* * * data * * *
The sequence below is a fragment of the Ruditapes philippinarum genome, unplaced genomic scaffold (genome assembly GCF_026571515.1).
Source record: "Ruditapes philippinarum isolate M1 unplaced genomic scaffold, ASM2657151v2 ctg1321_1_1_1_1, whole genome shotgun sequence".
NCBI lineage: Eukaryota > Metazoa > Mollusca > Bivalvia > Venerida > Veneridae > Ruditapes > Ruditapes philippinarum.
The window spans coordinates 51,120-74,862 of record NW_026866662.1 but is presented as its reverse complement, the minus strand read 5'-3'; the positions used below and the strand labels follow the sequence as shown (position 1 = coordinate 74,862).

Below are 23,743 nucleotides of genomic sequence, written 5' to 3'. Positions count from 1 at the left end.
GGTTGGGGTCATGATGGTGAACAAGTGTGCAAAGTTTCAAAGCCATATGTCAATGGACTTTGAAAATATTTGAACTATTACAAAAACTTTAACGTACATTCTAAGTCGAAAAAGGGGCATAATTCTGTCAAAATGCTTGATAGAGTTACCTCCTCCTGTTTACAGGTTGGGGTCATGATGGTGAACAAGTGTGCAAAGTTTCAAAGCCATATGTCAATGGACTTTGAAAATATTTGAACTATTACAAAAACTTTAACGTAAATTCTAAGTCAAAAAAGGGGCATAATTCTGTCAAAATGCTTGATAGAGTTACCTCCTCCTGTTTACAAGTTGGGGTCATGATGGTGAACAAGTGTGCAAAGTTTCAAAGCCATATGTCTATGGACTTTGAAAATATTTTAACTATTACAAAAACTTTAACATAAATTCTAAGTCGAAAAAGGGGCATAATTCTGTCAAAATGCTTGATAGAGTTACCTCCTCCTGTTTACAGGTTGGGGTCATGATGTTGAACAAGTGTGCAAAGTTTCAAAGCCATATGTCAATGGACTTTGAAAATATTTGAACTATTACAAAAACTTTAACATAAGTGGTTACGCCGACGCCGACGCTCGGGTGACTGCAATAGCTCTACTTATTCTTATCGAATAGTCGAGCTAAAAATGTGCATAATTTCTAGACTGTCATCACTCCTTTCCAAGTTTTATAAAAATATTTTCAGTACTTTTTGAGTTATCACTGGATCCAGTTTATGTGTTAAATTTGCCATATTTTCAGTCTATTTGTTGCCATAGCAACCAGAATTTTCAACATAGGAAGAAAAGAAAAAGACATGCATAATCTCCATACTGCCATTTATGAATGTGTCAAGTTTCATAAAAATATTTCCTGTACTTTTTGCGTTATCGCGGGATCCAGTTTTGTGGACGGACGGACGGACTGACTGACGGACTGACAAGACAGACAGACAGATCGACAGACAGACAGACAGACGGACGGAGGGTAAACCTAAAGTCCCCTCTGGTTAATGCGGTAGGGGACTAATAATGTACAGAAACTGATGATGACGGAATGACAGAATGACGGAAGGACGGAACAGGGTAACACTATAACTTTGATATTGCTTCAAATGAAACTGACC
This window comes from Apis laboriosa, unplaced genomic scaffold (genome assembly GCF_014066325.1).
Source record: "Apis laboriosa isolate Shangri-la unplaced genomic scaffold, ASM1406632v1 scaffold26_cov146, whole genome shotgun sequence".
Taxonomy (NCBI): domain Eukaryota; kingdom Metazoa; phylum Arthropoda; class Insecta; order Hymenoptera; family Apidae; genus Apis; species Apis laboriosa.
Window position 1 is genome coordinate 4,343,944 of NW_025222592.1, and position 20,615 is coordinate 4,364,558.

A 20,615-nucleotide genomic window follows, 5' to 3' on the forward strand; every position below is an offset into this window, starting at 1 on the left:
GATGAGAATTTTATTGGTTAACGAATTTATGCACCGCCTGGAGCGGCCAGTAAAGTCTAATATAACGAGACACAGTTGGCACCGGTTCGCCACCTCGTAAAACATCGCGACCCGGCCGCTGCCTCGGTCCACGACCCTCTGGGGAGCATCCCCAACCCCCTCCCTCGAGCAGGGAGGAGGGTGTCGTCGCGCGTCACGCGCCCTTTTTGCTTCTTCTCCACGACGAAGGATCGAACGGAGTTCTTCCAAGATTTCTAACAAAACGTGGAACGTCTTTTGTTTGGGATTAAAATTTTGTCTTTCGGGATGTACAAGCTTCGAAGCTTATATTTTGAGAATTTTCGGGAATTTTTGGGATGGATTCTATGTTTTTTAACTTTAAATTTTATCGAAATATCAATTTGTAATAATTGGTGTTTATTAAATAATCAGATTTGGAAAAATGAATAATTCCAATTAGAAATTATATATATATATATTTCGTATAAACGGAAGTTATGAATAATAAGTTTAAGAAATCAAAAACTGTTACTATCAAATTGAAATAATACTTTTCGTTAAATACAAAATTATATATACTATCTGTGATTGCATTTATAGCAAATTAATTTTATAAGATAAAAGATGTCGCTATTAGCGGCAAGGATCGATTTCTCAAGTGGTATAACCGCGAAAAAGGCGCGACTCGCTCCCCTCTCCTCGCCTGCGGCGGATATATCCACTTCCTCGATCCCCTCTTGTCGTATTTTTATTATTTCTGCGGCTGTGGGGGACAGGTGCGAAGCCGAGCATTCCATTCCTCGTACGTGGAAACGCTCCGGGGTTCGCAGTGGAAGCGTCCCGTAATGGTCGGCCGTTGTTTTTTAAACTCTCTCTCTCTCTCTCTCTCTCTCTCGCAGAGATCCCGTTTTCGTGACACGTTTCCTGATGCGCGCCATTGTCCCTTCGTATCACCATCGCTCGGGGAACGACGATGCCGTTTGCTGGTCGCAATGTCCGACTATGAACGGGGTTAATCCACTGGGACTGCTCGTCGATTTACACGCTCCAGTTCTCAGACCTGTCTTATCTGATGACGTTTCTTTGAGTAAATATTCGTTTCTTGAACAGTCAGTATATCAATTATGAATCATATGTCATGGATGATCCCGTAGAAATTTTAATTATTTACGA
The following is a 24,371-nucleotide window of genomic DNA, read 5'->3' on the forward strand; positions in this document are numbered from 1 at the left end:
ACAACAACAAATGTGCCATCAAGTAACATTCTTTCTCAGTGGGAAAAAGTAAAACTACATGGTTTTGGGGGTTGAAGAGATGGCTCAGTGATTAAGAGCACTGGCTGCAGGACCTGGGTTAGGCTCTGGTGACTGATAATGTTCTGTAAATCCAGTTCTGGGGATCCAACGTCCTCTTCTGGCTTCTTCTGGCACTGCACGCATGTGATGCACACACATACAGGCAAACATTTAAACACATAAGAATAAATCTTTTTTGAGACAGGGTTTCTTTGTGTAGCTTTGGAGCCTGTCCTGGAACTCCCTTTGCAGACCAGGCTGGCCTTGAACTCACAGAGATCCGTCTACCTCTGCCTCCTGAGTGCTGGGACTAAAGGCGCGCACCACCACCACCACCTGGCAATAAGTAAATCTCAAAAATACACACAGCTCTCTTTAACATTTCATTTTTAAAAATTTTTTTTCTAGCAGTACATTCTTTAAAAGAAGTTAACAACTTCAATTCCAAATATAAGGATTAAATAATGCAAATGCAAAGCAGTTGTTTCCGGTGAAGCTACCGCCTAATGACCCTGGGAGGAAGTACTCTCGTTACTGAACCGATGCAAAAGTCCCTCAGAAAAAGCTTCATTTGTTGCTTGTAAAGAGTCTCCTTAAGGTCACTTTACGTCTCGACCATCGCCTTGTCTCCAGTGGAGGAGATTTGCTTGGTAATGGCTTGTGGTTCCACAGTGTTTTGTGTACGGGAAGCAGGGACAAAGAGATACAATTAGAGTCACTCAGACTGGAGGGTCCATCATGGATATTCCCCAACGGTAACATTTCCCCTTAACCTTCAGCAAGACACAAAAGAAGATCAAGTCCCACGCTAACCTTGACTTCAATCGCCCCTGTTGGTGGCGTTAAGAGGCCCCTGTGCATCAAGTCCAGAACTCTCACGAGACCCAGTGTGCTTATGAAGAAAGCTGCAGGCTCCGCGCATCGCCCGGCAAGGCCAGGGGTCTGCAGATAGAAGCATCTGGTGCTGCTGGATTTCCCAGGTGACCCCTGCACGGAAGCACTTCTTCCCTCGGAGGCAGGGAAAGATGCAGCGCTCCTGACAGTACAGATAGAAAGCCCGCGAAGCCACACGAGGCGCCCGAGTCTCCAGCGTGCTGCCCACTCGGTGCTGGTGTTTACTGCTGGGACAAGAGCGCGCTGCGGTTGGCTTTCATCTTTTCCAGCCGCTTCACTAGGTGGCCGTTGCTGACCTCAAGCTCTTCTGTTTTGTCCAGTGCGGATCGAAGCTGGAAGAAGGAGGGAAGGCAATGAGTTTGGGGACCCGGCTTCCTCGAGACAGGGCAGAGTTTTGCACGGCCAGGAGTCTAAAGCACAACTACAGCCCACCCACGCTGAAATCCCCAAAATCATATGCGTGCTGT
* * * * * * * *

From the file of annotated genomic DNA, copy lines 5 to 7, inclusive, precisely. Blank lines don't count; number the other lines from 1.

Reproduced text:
Below are 23,743 nucleotides of genomic sequence, written 5' to 3'. Positions count from 1 at the left end.
GGTTGGGGTCATGATGGTGAACAAGTGTGCAAAGTTTCAAAGCCATATGTCAATGGACTTTGAAAATATTTGAACTATTACAAAAACTTTAACGTACATTCTAAGTCGAAAAAGGGGCATAATTCTGTCAAAATGCTTGATAGAGTTACCTCCTCCTGTTTACAGGTTGGGGTCATGATGGTGAACAAGTGTGCAAAGTTTCAAAGCCATATGTCAATGGACTTTGAAAATATTTGAACTATTACAAAAACTTTAACGTAAATTCTAAGTCAAAAAAGGGGCATAATTCTGTCAAAATGCTTGATAGAGTTACCTCCTCCTGTTTACAAGTTGGGGTCATGATGGTGAACAAGTGTGCAAAGTTTCAAAGCCATATGTCTATGGACTTTGAAAATATTTTAACTATTACAAAAACTTTAACATAAATTCTAAGTCGAAAAAGGGGCATAATTCTGTCAAAATGCTTGATAGAGTTACCTCCTCCTGTTTACAGGTTGGGGTCATGATGTTGAACAAGTGTGCAAAGTTTCAAAGCCATATGTCAATGGACTTTGAAAATATTTGAACTATTACAAAAACTTTAACATAAGTGGTTACGCCGACGCCGACGCTCGGGTGACTGCAATAGCTCTACTTATTCTTATCGAATAGTCGAGCTAAAAATGTGCATAATTTCTAGACTGTCATCACTCCTTTCCAAGTTTTATAAAAATATTTTCAGTACTTTTTGAGTTATCACTGGATCCAGTTTATGTGTTAAATTTGCCATATTTTCAGTCTATTTGTTGCCATAGCAACCAGAATTTTCAACATAGGAAGAAAAGAAAAAGACATGCATAATCTCCATACTGCCATTTATGAATGTGTCAAGTTTCATAAAAATATTTCCTGTACTTTTTGCGTTATCGCGGGATCCAGTTTTGTGGACGGACGGACGGACTGACTGACGGACTGACAAGACAGACAGACAGATCGACAGACAGACAGACAGACGGACGGAGGGTAAACCTAAAGTCCCCTCTGGTTAATGCGGTAGGGGACTAATAATGTACAGAAACTGATGATGACGGAATGACAGAATGACGGAAGGACGGAACAGGGTAACACTATAACTTTGATATTGCTTCAAATGAAACTGACC
This window comes from Apis laboriosa, unplaced genomic scaffold (genome assembly GCF_014066325.1).